The Connection
by Bud Sparhawk and Ramona Wheeler

I nervously walked the dawn. I'd been without my connection for fifty-eight hours, but it felt like fifty-eight years of colorless, emotionless need.

Fifty-eight hours, going on fifty-nine; damn it, damn it, damn it! My need for connection was so intense that it overrode companionship, food, warmth, and even sex. My connection. All that mattered.

Fifty-nine hours. I clenched my fists. I walked faster, trying to suppress the screaming need, but failing miserably. All I wanted was that connection.

People were counting on me. I couldn't face them now. Not when my need was so intense. Just to be connected for an hour, an hour of pleasure, an hour of delicious sensuality and I could once again be a loving, thoughtful mother.

But not now, not while my implant throbbed relentlessly; obsessed, unbending, remorseless, and crying for connection.

At sixty-two hours I was sitting in my chair, plug in hand. My insides quivered with anticipation. My nerves tingled. An hour, just an hour more.

Somewhere upstairs the kids were stirring, getting ready for school. I should be with them, not waiting to plug in. I wanted freedom. I lusted for the plug. I hated this. I loved it.

I hadn't always been like this. I'd had a steady job, good income. Then Helene said I'd feel better about my work if I got an implant. 'Just give it a try,' she'd said so innocently. 'You'd be surprised at how good it makes you feel. Company will pay.'

It was a lunchtime operation, hardly an hour to wire my pleasure centers, and the med tech gave me a two-minute connection; a rush beyond imagining! There was no turning back from that.

The next morning I plugged in as soon as I was out of bed. By week's end I was riding the ecstatic waves of my implant. The company's connection held the key to all the pleasure in the universe.

At sixty-two hours, fifty-nine minutes, and twenty-four seconds I stared at the shining tip of the plug as I drew it to my implant. The voices of the kids faded from my consciousness. I had no choice. I hated this. I loved it. I could be strong. I was lying.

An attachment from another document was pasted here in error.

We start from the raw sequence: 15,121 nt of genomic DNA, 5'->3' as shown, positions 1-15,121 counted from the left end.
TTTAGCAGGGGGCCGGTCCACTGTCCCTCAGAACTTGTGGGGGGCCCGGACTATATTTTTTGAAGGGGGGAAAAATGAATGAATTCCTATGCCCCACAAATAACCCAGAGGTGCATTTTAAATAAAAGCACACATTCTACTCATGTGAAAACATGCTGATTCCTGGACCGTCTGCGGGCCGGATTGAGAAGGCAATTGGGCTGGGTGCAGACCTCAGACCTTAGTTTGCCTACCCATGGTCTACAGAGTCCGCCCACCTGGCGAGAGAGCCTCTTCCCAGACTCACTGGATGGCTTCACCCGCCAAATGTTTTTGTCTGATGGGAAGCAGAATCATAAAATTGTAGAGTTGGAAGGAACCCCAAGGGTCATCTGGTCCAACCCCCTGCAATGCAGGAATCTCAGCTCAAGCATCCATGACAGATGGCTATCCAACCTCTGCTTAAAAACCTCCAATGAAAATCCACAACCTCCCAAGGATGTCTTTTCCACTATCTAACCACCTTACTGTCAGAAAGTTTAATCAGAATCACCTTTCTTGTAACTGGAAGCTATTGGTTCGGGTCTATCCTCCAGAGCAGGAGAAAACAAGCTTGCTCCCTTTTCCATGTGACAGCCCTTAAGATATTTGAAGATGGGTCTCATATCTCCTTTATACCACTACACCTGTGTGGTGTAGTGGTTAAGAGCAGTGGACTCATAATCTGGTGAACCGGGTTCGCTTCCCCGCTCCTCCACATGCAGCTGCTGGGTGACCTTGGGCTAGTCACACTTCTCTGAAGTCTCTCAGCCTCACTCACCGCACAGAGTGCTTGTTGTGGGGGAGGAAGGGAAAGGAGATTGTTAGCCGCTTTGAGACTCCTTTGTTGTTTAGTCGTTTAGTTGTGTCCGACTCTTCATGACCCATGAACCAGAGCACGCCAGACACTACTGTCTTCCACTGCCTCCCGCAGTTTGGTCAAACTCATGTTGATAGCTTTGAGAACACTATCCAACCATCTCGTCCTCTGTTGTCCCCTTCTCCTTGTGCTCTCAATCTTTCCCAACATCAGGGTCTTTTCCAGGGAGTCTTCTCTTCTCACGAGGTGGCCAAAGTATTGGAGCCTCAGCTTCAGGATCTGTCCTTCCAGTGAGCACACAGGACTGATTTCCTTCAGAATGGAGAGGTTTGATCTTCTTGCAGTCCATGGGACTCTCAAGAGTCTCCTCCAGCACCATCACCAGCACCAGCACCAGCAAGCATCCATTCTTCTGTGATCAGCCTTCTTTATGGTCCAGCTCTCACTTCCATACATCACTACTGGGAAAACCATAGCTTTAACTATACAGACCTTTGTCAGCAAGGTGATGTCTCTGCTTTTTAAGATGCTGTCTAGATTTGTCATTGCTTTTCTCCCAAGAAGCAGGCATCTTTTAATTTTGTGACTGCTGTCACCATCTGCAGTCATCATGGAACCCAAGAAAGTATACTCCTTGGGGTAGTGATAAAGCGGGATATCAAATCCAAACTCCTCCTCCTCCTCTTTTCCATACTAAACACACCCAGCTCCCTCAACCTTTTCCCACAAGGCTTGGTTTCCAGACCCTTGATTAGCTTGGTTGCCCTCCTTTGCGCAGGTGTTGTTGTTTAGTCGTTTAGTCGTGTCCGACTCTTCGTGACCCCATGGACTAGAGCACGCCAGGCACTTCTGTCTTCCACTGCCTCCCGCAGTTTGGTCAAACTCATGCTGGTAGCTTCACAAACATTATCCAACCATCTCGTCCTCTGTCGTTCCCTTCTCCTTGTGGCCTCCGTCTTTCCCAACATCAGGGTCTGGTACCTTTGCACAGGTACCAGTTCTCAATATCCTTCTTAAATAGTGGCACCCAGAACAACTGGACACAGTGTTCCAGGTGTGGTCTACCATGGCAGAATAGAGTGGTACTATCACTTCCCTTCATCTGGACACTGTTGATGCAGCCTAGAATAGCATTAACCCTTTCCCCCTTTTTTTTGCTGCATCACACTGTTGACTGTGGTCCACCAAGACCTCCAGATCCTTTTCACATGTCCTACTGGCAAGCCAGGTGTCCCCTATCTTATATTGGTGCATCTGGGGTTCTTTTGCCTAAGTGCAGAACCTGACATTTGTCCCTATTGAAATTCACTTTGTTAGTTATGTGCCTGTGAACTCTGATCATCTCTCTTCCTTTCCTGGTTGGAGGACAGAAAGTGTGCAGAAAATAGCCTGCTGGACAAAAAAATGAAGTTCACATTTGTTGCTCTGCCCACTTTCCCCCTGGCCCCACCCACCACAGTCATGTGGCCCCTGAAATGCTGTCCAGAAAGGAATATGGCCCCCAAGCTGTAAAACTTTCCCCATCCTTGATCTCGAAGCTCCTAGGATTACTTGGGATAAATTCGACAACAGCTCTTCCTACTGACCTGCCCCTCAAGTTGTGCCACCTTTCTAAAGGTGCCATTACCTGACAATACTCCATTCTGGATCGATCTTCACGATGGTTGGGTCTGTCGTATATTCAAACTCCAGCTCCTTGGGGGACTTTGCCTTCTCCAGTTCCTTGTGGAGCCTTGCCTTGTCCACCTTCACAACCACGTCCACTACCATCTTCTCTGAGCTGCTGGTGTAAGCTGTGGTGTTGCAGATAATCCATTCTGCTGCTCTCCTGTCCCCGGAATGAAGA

I connected. It was almost sexual, this anticipation of pleasure to come, this act of sweet submission.

But there was no rush. No contact. I stifled a scream and frantically checked the clock. I was early, that was all. Thirty more seconds until eight AM. An eternity.

The monitor screen came on. I felt that first tingling surge. I lusted for more, but, at the same time, I knew that by five p.m. Friday I would hate this damned, horrible, wonderful connection.

'Monday morning work downloading, darling,' Helene said deliciously, seductively, tantalizingly. 'Two hundred and thirty-four case-files ready for processing.' Two hundred and thirty-four hits, each providing an orgasmic rush. I started work with a sob of relief.

Connected.

The End

Story Copyright © 2007 by Bud Sparhawk and Ramona Wheeler. All rights reserved.




About the authors


Bud Sparhawk's stories and articles have appeared frequently in ANALOG, Asimov's, and other US magazines as well as anthologies, two more of which will appear later this year. This autumn his first published novel will appear. He has been a three-time finalist (1998, 2002 and 2006) in the SFWA Nebula's Novella category. More (and possibly too much) information may be found at http://sff.net/people/bud_sparhawk.

Ramona Louise Wheeler is best known for her 'Ray and Rokey' science-fiction series published in Analog SF magazine. The Ray and Rokey stories were published in 2003 as a single collection, HAVE STARSHIP, WILL TRAVEL, by Wildside Press. Wildside published the first Ray and Rokey novel, A CHANCE TO REMEMBER, in 2005. Wheeler and Sparhawk began their collaboration at PhilCon, the SF convention in Philadelphia, in 2000. The pair have written several short stories together; 'The Connection' is the first to appear in print.

Wheeler also writes nonfiction work on ancient Egypt and comparative mythology. Her website, WALK LIKE AN EGYPTIAN, (http://hometown.aol.com/tokapu/) has been a popular resource since 1994, providing her own translations of Egyptian texts, as well as the only horoscope based on the ancient Egyptian calendar. WALK LIKE AN EGYPTIAN, A MODERN GUIDE TO THE RELIGION AND PHILOSOPHY OF ANCIENT EGYPT and its companion volume, MY DAILY HORUS SCOPE are published by Wildside Press. Her books are available at all major online venues.

Her latest fiction projects involve a series of novels set in an alternate history, in which Egypt, rather than Rome, became the primary influence on Western civilization. She lives in Massachusetts with the requisite number of cats, and has been married since 1971.